Entertainments National Service Association

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"ENSA" redirects here. For other uses, see ENSA (disambiguation).
An ENSA concert party entertaining troops from the steps of a chateau in Normandy, 26 July 1944
Black and white photo of a bespectacled man in suit and tie looking at the camera
The founders of the ENSA, Basil Dean (top) and Leslie Henson
Black and white photo of a bespectacled man in suit and tie resting his elbows on a table, with his face resting against his right hand

The Entertainments National Service Association or ENSA was an organisation set up in 1939 by Basil Dean and Leslie Henson to provide entertainment for British armed forces personnel during World War II. ENSA operated as part of the Navy, Army and Air Force Institutes. It was superseded by Combined Services Entertainment (CSE) which now operates as part of the Services Sound and Vision Corporation (SSVC).

The first big wartime variety concert organized by ENSA was broadcast by the BBC to the Empire and local networks from RAF Hendon in north London on 17 October 1939 and Adelaide Hall, The Western Brothers and Mantovani were amongst those entertainers appearing on the bill. A rare Newsreel of this concert showing Adelaide Hall singing We're Going to Hang out the Washing on the Siegfried Line accompanied by Mantovani and his orchestra still exists.[1]


Many well-known stars have performed in ENSA, including Robert Rietty, Gracie Fields, George Formby, Wilfrid Brambell, Joyce Grenfell, Adelaide Hall, Paul Scofield, Rebecca Cantwell, Dora Bryan and Vera Lynn.

During 1945, actors Laurence Olivier and Sir Ralph Richardson were created honorary army Lieutenants in ENSA. They performed Shakespeare's plays for the troops in a six-week tour of Europe.

In popular culture[edit]

Despite many extremely talented entertainers and movie stars, past and future, working for ENSA, the organisation was necessarily spread thin over the vast area it had to cover. Thus many entertainments were substandard, and the popular translation of the acronym ENSA was "Every Night Something Awful".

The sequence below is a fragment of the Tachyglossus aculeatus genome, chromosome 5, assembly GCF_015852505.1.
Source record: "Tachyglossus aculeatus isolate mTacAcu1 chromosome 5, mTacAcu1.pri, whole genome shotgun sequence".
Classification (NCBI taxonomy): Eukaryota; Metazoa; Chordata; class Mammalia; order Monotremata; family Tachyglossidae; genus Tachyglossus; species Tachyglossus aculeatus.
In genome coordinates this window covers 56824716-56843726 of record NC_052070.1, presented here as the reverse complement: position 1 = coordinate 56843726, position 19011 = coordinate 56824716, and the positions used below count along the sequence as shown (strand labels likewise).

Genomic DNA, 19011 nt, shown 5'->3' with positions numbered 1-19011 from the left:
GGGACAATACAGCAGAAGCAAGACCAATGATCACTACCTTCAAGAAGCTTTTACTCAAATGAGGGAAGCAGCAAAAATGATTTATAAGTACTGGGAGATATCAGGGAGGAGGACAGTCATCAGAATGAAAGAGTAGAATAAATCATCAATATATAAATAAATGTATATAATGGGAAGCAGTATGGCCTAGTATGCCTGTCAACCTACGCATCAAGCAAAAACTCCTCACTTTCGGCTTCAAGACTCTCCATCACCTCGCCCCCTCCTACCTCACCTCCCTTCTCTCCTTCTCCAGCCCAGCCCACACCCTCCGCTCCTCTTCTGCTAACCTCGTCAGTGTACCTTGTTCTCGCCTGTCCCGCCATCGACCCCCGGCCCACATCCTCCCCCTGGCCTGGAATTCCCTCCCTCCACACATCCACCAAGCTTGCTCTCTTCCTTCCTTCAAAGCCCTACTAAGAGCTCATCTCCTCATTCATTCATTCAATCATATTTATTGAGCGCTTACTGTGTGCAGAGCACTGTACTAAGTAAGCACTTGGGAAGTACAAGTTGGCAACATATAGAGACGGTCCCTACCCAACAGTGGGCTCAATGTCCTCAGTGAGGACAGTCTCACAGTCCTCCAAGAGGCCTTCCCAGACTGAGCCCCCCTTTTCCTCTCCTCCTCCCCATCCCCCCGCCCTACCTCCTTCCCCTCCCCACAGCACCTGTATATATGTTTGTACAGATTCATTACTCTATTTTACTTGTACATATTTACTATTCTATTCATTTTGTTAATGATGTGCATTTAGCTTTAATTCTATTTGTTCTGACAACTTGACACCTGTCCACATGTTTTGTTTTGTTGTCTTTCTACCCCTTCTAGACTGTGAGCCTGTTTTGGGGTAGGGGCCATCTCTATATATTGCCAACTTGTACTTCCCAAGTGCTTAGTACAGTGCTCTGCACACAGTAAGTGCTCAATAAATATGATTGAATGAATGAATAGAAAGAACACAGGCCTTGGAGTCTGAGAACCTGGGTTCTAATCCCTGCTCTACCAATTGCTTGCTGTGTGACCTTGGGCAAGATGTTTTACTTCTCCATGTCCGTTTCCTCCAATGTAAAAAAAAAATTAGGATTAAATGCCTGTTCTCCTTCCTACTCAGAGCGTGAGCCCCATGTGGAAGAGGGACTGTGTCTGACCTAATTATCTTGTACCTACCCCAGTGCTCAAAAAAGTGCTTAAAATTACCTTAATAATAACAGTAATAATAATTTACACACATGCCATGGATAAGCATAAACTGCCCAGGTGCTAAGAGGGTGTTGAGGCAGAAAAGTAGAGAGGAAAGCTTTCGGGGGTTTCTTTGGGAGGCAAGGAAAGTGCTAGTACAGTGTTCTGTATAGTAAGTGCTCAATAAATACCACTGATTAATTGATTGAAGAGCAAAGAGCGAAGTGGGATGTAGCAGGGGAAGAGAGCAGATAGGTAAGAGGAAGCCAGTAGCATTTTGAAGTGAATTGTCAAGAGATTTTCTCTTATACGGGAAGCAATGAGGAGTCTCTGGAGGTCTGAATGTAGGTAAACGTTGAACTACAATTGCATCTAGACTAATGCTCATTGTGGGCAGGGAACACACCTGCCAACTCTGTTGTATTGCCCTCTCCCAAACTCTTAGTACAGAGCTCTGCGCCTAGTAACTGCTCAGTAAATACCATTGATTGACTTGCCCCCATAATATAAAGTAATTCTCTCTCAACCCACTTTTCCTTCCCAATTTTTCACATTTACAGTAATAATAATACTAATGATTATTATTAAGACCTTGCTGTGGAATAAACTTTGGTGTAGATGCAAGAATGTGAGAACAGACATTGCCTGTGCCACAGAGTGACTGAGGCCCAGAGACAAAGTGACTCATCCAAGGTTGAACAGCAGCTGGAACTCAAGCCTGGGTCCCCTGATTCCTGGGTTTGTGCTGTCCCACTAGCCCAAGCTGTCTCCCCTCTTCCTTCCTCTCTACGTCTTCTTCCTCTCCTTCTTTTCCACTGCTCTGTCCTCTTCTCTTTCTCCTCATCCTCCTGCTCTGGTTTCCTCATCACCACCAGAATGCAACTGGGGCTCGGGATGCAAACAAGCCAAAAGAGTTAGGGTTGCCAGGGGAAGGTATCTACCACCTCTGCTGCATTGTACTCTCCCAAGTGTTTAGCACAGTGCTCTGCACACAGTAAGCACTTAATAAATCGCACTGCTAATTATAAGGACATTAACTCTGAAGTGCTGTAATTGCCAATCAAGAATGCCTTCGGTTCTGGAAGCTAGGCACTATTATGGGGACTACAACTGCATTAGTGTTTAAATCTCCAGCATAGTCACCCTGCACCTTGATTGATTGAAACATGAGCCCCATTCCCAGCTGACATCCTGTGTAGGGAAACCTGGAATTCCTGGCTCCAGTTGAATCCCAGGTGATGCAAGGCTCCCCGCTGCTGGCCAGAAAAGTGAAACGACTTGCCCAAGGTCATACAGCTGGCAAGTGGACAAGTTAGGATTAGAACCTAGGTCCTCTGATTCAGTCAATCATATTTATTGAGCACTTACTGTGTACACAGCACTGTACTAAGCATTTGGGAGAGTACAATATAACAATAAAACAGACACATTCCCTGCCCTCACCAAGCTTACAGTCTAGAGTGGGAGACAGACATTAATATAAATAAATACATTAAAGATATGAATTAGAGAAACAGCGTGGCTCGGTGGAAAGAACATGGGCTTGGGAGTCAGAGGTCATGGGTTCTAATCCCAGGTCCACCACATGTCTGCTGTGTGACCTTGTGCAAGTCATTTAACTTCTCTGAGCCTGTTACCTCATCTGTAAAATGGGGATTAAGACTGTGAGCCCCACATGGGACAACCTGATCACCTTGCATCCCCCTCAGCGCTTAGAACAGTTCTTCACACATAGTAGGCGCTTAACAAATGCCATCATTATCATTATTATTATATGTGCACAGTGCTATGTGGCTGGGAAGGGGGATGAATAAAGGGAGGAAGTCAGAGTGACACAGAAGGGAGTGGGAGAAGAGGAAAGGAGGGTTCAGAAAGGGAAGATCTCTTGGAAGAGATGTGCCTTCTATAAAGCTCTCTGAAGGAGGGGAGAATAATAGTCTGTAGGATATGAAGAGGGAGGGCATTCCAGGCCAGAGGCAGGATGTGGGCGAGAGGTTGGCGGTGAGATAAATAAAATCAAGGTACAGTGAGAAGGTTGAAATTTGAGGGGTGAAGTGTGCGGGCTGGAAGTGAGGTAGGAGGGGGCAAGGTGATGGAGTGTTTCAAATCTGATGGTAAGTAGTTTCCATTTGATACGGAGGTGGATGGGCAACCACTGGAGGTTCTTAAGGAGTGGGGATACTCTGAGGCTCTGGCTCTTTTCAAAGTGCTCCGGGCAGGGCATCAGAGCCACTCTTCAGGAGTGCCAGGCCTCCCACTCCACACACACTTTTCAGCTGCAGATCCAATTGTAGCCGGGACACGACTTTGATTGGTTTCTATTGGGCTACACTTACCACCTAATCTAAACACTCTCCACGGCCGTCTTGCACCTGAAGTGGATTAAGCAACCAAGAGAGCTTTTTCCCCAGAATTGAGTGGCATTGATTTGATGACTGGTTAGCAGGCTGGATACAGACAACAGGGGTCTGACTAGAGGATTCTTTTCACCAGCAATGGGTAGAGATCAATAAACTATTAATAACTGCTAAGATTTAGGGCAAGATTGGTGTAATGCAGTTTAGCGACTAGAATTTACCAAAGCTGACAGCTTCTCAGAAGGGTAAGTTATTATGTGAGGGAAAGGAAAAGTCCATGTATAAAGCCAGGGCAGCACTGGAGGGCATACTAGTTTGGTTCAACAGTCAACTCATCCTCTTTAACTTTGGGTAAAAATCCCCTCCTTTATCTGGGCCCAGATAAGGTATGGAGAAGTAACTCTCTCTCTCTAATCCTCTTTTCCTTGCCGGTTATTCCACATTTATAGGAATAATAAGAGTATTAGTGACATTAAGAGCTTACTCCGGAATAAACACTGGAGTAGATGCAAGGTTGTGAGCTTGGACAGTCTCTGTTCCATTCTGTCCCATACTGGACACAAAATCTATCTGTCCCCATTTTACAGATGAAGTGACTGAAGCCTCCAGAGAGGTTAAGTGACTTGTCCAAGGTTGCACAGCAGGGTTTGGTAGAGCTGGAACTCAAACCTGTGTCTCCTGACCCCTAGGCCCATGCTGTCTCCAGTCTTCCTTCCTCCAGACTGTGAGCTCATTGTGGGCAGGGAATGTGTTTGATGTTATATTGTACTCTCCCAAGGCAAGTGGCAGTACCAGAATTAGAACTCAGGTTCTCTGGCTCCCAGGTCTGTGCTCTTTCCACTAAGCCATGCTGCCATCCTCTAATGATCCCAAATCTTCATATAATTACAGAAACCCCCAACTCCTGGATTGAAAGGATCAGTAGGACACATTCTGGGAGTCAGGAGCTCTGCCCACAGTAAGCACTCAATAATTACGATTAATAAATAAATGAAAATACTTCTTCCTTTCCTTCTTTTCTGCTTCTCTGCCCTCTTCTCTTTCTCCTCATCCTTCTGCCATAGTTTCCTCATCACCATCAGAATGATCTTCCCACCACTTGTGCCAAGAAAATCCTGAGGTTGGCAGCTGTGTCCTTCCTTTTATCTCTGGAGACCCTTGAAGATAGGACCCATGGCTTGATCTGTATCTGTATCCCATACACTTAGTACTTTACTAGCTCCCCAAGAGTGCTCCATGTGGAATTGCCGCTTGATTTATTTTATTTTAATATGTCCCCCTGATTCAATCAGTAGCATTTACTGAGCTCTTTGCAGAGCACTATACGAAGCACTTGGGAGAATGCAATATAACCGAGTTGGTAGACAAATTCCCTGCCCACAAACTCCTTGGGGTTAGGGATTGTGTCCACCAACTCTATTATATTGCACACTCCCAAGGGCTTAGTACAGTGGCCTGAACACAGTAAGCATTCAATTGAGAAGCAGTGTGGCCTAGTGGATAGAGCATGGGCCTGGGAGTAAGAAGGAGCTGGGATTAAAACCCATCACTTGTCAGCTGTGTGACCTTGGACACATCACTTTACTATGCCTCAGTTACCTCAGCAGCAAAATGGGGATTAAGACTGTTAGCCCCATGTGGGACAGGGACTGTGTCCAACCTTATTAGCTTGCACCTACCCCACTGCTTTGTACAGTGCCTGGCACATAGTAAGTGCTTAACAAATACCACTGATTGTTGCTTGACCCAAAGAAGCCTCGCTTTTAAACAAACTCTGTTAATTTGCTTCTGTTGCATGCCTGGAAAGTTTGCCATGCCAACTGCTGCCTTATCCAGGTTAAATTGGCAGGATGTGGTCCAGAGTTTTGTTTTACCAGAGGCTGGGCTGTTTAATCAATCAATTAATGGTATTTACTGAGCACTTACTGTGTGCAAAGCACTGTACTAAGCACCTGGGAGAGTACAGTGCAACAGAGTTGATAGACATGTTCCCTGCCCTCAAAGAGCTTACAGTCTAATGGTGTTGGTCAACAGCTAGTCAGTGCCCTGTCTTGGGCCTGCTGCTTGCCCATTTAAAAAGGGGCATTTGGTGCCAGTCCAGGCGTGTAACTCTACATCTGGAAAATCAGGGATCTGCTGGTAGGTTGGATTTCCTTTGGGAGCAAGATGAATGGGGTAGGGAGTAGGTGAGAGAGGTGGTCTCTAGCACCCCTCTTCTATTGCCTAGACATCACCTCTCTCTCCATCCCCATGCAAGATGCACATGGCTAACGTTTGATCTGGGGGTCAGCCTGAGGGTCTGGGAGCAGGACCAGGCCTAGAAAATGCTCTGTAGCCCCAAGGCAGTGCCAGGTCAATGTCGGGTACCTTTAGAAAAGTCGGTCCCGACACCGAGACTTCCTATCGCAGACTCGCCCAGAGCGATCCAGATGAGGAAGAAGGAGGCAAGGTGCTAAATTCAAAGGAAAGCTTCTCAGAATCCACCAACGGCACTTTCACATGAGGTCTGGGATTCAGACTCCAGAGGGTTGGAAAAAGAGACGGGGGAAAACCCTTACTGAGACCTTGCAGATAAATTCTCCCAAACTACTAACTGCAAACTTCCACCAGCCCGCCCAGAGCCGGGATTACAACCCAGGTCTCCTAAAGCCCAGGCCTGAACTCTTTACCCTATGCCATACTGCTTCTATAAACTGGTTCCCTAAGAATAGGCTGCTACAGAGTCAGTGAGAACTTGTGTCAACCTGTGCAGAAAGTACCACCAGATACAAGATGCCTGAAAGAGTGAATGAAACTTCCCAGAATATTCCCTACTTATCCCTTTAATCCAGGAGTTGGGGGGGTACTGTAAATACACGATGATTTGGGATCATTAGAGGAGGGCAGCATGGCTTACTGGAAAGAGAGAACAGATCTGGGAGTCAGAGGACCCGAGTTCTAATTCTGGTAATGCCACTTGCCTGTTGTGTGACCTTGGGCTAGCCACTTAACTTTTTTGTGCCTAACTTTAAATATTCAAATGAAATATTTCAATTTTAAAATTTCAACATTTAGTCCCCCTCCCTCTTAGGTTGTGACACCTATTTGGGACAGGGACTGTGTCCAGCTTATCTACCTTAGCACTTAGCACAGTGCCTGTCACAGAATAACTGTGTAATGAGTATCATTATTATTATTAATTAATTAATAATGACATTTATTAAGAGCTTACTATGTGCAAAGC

Chaos Supersedes ENSA, a mini-series (1980), was written and directed by Patrick Garland for Thames Television.

The television sitcom It Ain't Half Hot Mum concerned the misadventures of a group of soldiers providing entertainment for an army barracks in India. These were known as the Concert Party and were not ENSA members per se.

ENSA also featured in the television sitcom Goodnight Sweetheart, in the episode "How I Won the War".

The only known ENSA theatre to have survived in its original condition is the Garrison Theatre at Hurst Castle in the New Forest National Park. Created by servicemen in 1939, the proscenium arch still bears the badge and grenades of the Royal Artillery, and the curtains still hang from an old galvanised gas pipe. Shows are presented from time to time by the Friends of Hurst Castle.

In the Are You Being Served? episode entitled "Camping In", Mr. Grainger told a story of being a member of ENSA which Mr. Humphries said stood for "Every Night Something awful 'Appens".

In the popular BBC sitcom Dad's Army episode "Museum Piece", ENSA is revealed to be using the rifles Captain Mainwaring so desperately seeks.


  1. ^ Mantovani: A Lifetime in Music by Colin MacKenzie, page 78: ISBN 978-1905226191

External links[edit]